This elk hunt for this 5×5 bull that scored 311 inches was the most grueling I remember. However, we got all the meat out in one trip. After we got the meat and the head in my vehicle, I slept for about 1 1/2 hours before I returned to my campsite to break down my camp and carry it out.

Looking for more content? Check out our YouTube channel and watch “Why Hunt in the Rain” by John E. Phillips.

Expert Guidebooks on Elk Hunting: Best Sellers

Secrets for Hunting Elk
The quickest, easiest (if there is an easy way), and safest way to find and take that bull elk of a lifetime will be to hunt with a guide.

Chad Schearer, a longtime Montana guide and TV personality, told me, “My hunter is my gun. If I get to the elk, and my hunter isn’t with me, then we don’t take the elk. My job is not only to find the elk but also to help the hunter get to the elk and make the experience as enjoyable as I can for him.” That’s the kind of fella with whom I want to go elk hunting. 

An elk hunt can be tough, but it doesn’t have to be so tough that you don’t enjoy it. That’s why this elk hunting book starts with the confessions of an elk guide and with Chad Schearer’s philosophy of what the guide and the hunter’s relationship should be.

A good portion of your success will depend on your physical condition, and Matt Morrett of Harrisburg, Pennsylvania explains how an eastern hunter can get ready physically during June and July to hunt western elk, the animals he describes as, “Like deer or turkeys on steroids.”

Wayne Carlton, well-known elk hunter and TV and video personality from Montrose, Colorado, tells us what types of elk calls to use and what to say to the elk. Mike Miller of Colorado, another elk guide and Mossy Oak video personality, has tactics for the best equipment for bowhunting and gun hunting elk.

You’ll learn helpful strategies and hunting tips in this book, as well as some straightforward hunting methods that will help to make your elk hunt more successful.

“Thanks to the advice in your elk hunting books, I was able to call up a nice 6-point (6X6) bull elk! He was bugling like crazy. I called him in from about a ¼ mile away. Called him into bow range (about 40 yards away). It was a thrill!” ~Rob Brannon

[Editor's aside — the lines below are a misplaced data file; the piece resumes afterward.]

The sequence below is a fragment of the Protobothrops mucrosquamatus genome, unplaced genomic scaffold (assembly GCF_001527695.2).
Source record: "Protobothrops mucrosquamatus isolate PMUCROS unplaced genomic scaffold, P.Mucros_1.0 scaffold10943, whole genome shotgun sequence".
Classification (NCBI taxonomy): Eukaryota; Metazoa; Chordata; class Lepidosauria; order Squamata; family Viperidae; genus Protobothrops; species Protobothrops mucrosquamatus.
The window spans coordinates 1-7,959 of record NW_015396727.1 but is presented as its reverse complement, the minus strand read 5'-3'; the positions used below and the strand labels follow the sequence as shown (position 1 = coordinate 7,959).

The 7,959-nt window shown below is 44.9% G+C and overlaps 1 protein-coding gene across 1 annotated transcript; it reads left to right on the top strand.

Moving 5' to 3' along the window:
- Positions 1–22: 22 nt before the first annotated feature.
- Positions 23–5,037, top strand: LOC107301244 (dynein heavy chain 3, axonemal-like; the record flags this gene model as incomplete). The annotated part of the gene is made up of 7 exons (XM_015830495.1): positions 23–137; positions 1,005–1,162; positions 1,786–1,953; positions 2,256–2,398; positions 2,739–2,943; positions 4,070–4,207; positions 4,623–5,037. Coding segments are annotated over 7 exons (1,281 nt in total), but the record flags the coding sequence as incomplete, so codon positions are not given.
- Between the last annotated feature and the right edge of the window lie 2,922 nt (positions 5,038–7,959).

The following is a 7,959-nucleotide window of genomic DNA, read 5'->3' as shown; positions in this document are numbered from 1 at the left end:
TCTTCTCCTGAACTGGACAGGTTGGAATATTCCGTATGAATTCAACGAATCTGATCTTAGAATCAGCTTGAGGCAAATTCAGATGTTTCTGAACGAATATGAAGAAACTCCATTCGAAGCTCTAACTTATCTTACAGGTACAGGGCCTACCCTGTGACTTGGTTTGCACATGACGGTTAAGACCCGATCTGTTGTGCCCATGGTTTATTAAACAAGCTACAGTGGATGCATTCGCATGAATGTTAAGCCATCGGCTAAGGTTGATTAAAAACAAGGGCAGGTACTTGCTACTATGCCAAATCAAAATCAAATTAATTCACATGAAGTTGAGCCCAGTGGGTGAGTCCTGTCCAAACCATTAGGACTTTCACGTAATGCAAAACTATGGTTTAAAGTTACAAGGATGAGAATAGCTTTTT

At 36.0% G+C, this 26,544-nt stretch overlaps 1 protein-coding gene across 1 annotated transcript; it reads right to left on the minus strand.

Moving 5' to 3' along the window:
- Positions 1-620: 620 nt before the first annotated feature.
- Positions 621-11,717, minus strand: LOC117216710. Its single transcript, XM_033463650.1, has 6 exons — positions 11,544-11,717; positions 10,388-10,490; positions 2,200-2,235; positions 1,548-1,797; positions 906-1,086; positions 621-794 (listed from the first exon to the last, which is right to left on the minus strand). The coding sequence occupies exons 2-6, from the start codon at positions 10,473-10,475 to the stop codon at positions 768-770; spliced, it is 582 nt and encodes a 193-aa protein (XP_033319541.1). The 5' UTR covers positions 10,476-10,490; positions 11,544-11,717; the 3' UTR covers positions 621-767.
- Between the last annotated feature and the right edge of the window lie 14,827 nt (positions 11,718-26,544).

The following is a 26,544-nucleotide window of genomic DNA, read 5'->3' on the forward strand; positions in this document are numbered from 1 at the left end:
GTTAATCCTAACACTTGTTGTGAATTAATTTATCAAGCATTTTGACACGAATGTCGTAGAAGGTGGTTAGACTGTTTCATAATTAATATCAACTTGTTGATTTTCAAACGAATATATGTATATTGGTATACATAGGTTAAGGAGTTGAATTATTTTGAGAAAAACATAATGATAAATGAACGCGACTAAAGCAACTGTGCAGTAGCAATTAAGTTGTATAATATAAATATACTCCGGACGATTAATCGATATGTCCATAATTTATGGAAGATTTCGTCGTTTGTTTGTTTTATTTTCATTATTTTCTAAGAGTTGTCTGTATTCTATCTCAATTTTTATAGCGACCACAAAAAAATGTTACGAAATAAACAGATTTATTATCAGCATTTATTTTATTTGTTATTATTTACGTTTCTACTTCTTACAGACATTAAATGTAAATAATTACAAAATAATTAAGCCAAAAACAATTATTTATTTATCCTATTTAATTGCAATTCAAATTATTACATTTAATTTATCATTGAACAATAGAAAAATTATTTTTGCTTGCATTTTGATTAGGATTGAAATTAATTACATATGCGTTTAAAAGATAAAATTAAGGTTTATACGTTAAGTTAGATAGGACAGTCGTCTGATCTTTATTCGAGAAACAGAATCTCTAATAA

Elk: Keys to 25 Hunters’ Success
Often just one tip or tactic makes the difference in whether you take an elk home to dinner or have to hike back to the truck by yourself. In John E. Phillips’ latest elk book, Elk: Keys to 25 Hunters’ Success, you’ll learn from successful elk hunters the strategies they use to find and take elk.

Many know that the technique that seems to work most often is to hunt where other elk hunters don’t and understand where the elk are before you go on a hunt by studying data from each state, visiting HuntData (see chapter 1), examining maps, and reading postings on elk forums.

This book also tells you how to get ready physically for an elk hunt, including participating in Train to Hunt Competitions, what gear you need to take, how to enjoy a successful do-it-yourself elk hunt, or how to pick the best elk guide for you. You’ll also hear about the X System and the Broken Y System of hunting elk. 

Although no one person has all the answers on how to help you find and take your elk, I’m convinced that this book’s outdoors men and women will teach you how to have satisfying elk hunts.

As my friend Karl Badger once told me, “Elk hunting doesn’t get any better than when I ride horses into the high backcountry, see two grizzly bears, hear a pack of wolves howl close to camp all night long, eat plenty of delicious food prepared on a fire and enjoy the company of good friends.”


How to Find Your Elk and Get Him in Close will teach you the tactics of 10 nationally known elk hunters, to help put that giant bull that’s been screaming at you from afar, in your lap. You’ll learn what some of the best guides, outfitters, and successful elk hunters do to find elk and get them in really close.

Also in this audiobook, you’ll notice that the majority of the experts call elk to within bow range. We selected numerous bowhunters and bowhunting guides, since the bowhunter has to get much closer to a bull than the gun hunter does – often less than 20 or 30 yards – practically in your lap.

On one elk hunt, I’d heard this bull bugle all morning. My guide had called him within 30 yards, and he was standing just inside black timber. I saw the smoke from his nose wafting out into the icy air less than 30-yards away. All the bull had to do was step out, and I could take the shot with my bow. But then, through no fault of my guide or me, the bull vanished.

The only conclusion I could come up with to understand why the bull I wanted to take with my bow hadn’t stepped out and given me a shot, was because he got raptured. He evidently had left the earth with no trace of himself.

This hunt was when I started wanting to learn more about hunting elk up close. In this book, I’ve tried to find some of the most knowledgeable, experienced, and practical elk hunters. I’ve always found that the best way to learn any outdoor skill, is to either hunt or fish with the best sportsmen in that field.

Often, in elk hunting, that means elk guides, who generally hunt every day of the season and receive a salary for every hunter they guide. So, I’ve put together a group of some of the best elk hunters I know to help us all learn how to find bull elk and get them in close.


Tomorrow: Train to Hunt Competitions Help You Hunt Elk